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Cen X-3 & Clocks in the Sky

Introduction: Light Curves, Power Spectra, & Periodicities

Education Activities To Accompany Chandra Data Analysis Software
Cen X-3 & Clocks in the Sky

Interpreting the power spectrum: how fast is the pulsar moving?

Other observations show a remarkable feature. Every 2.1 days the x-rays disappear for about 12 hours. When the x-rays reappear, the pulses reach us at higher frequencies (eventually reaching a frequency of 0.2083 pulses per second); 1.05 days (half the orbit period) later, the pulses start reaching us at lower frequencies (eventually dropping to a frequency of 0.20783 pulses per second). This oscillation in the pulse frequency continues, back and forth, every 2.1 days. What we are apparently seeing is the x-ray source moving towards us (giving us a higher frequency Doppler shift) and then moving away from us, on the other side of the orbit (giving us lower frequencies). Our clock is telling us about the nature of the orbit of the x-ray source! The exact way the frequencies change tells us that the orbit is essentially a circular one, with the x-ray source moving rapidly about another object. How fast? We use the Doppler shift formula to find out:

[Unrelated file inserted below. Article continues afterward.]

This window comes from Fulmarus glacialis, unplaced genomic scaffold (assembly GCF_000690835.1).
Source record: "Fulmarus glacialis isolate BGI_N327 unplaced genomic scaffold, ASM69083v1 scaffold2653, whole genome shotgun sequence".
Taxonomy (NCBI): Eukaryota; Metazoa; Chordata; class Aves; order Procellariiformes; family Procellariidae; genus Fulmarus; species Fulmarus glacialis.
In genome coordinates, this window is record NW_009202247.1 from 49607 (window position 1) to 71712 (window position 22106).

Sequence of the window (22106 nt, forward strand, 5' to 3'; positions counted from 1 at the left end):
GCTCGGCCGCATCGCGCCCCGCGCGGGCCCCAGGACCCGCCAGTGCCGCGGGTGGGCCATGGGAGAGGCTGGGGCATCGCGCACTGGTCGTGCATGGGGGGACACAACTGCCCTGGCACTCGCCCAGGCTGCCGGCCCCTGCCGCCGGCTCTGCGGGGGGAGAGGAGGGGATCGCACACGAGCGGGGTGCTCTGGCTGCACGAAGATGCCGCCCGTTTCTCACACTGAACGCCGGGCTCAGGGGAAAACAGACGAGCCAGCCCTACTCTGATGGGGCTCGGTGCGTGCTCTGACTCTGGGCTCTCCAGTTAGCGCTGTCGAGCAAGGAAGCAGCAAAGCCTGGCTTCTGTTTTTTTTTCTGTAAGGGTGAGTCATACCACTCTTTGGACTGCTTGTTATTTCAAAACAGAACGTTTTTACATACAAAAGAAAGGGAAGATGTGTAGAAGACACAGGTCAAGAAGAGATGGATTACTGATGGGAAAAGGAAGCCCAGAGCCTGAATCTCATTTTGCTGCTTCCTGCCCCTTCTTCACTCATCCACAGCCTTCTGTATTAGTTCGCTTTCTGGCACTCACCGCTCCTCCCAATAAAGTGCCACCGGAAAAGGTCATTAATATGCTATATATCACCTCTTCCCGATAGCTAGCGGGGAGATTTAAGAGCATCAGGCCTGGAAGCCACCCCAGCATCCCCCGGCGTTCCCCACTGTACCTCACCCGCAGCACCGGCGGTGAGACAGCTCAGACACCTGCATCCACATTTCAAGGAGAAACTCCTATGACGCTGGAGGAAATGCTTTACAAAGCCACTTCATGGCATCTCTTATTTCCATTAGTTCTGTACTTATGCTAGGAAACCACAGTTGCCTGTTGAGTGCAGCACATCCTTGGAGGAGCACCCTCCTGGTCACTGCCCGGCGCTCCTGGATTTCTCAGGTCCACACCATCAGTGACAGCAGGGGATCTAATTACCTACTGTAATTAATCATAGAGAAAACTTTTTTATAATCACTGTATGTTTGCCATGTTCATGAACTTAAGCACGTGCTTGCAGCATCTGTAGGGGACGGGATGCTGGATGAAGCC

Click Here for the Solution
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Last updated: 03/21/08


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